2018 – A Year In Air Travel

A look back at airline trends over the past 12 months.

London Air Travel » End Of Year Reviews & Predictions » 2018 – A Year In Air Travel

Airlines which ceased scheduled flights in 2018.
Airlines which ceased scheduled flights in 2018.

As 2018 draws to a close, it’s time for a customary look back at the year gone by.

It was a year of many airline failures. Some came and went in the UK market very quickly. Others will enter 2019 facing continued uncertainty.

Consolidation In Europe Has Some Way To Go

Over the past 15 years or so, legacy airlines in Europe have consolidated into one of Air France-KLM, International Airlines Group and Lufthansa.

easyJet and Ryanair have become the dominant low cost airlines.

After the failure of Air Berlin and Monarch in 2017, CityJet, once dominant at London City, suspended scheduled flying and now provides wet lease services only. Cobalt Air, Primera Air, and VLM Airlines failed.

Flybe is searching for a new owner. Finnair repeatedly indicates a desire to play its part in consolidation. There is some way to go yet.

Reykjavik Is Not Dubai

Iceland’s WOW air once had an ambition.

If Dubai could capture great swathes of connecting traffic between Europe and Africa and Asia, then why could Reykjavik not do the same across the North Atlantic?

The answer of course is what Emirates did at Dubai to great effect was provide passengers between Europe and Asia and Australia with scores of new one-stop connections that previously required two changes. And all in better comfort.

There are of course ample direct flights between most major European and North American gateways and many connection opportunities at better connected airports.

This did not deter WOW air which embarked on an aggressive expansion plan, launching many new US cities from Reykjavik. This now lays in tatters. It is rapidly shedding itself of aircraft and routes in the hope of securing a new investor.

Low Cost Should Not Mean Low Service

Passengers on Norwegian do not mind the fact that it doesn’t serve free in-flight meals.

At least as far as perception is concerned, this is a reasonable trade-off for what passengers see as Norwegian providing accessible transatlantic fares.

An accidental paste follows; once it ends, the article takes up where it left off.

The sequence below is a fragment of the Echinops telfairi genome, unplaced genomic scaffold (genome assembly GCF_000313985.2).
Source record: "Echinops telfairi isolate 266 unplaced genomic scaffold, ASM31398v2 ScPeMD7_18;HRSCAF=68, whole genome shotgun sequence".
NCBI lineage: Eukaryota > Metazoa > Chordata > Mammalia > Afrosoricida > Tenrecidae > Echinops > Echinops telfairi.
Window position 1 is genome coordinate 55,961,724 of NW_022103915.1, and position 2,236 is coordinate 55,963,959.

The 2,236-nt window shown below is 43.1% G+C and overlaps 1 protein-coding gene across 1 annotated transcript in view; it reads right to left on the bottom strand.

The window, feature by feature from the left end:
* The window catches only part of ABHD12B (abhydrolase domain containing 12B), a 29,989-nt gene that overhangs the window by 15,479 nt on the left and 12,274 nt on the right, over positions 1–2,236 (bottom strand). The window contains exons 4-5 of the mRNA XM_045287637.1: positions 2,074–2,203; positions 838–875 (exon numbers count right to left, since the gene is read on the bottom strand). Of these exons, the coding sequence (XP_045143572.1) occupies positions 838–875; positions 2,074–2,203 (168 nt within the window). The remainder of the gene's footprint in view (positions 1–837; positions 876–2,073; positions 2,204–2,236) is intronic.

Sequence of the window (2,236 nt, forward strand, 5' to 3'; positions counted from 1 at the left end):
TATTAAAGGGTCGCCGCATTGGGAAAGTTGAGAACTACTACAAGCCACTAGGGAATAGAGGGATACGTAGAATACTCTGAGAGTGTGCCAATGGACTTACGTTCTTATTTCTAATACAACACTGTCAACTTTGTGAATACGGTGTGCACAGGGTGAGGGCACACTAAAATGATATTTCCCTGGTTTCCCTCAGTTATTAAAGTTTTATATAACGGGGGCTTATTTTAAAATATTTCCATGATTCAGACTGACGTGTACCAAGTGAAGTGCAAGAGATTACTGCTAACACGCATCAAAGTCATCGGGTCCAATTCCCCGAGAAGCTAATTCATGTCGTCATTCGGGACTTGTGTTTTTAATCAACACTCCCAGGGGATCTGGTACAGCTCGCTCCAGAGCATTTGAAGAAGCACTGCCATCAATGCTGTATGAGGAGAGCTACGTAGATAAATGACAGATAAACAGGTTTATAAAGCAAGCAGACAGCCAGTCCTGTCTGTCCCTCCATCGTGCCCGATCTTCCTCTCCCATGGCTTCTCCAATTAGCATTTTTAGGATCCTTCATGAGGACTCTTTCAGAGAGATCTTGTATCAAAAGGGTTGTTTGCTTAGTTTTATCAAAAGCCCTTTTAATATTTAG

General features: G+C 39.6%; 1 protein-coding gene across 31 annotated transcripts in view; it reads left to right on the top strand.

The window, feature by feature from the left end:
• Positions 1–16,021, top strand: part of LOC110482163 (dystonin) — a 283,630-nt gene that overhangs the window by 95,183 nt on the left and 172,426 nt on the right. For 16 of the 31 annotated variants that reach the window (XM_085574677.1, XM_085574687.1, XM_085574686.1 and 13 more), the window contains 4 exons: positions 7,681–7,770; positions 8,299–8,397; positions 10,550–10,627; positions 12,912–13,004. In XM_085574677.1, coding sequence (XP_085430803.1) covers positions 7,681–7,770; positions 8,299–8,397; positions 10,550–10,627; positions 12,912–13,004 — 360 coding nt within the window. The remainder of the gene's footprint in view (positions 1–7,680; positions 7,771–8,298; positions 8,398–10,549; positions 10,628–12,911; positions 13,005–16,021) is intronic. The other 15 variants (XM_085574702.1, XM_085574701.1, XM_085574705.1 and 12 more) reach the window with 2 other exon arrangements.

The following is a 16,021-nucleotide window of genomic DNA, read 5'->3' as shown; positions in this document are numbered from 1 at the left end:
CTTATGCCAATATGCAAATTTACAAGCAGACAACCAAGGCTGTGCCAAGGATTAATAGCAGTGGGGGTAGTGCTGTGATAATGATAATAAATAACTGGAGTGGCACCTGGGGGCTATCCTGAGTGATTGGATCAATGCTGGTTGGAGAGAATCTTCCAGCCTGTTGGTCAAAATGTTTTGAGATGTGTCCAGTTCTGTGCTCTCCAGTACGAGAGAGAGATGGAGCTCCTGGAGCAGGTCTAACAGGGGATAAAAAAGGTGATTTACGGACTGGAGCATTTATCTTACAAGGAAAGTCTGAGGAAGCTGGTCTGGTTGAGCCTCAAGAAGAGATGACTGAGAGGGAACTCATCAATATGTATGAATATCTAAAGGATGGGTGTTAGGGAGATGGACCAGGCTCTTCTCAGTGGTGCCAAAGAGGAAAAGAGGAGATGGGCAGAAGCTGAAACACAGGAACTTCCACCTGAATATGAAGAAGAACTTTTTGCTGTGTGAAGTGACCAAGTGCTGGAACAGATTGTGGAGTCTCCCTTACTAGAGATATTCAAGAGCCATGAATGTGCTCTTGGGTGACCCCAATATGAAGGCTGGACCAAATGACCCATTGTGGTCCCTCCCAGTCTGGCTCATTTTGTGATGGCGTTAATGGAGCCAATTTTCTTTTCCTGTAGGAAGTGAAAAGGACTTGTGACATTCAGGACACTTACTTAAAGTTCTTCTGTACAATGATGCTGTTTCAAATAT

However, as much praise as Norwegian receives when it gets it right, opprobrium is heaped on the airline for delays that can run into 12 hours+ and last minutes substitutions of aircraft operated by HiFly and Wamos. Passengers may be willing to bring their own lunch, but they still expect to reach their destination on time.

Norwegian has proved there is a market for unbundled long-haul travel, which IAG’s LEVEL is also exploiting. However, low cost does not mean low service. Value is about being extremely selective and precise about what it is you do and don’t do, and consistently delivering on your promises.

The Basic Rules Remain The Same

Sir Richard Branson and Willie Walsh may not agree on many things, but there is one thing they do agree on.

Both would say that new airlines need to pursue steady, cautious growth as new routes take years to establish and excess unprofitable capacity is destructive of value.

Norwegian did not do this. Nor did WOW air. Nor did Primera Air which launched four transatlantic routes in one go at Stansted. Primera Air went bust. WOW air is, by its own admission, teetering on the brink of bankruptcy. And Norwegian had to reassure investors of its liquidity position on Christmas Eve. Whatever happens next to Norwegian, the era of rapacious growth is over.

Airlines Should Just Be Airlines

There have been many failures by airlines to create new sub-brands, Ted by United, Song by Delta.

One expected to join the list next year is the offshoot of Air France, Joon.

Ostensibly aimed at millennials and with all the hallmarks of an airline designed by a marketing agency left to its own devices, Joon occupies routes transferred to it by Air France with cabin crew wearing white trainers serving organic smoothies.

It’s not clear what it is about Manchester and Madrid that merits them to be served by an airline for millennials. One of the many curious aspects of Joon is how it claims to be “also an airline”.  If truth be told, there are many businesses that can be a better lifestyle brand than an airline.

Getting the basics right day in day out is hard for enough for airlines – as events at Gatwick before Christmas showed – and they should just stick to that.

Progress Is Powerful

Qantas launched the first ever scheduled non-stop service to Perth this year.

The launch generated huge publicity and, by all accounts, the route has been a commercial and operational success.

At a time when it seems there are forces at work to take the world backwards, a sense of progress and the world becoming a smaller place is extremely powerful.

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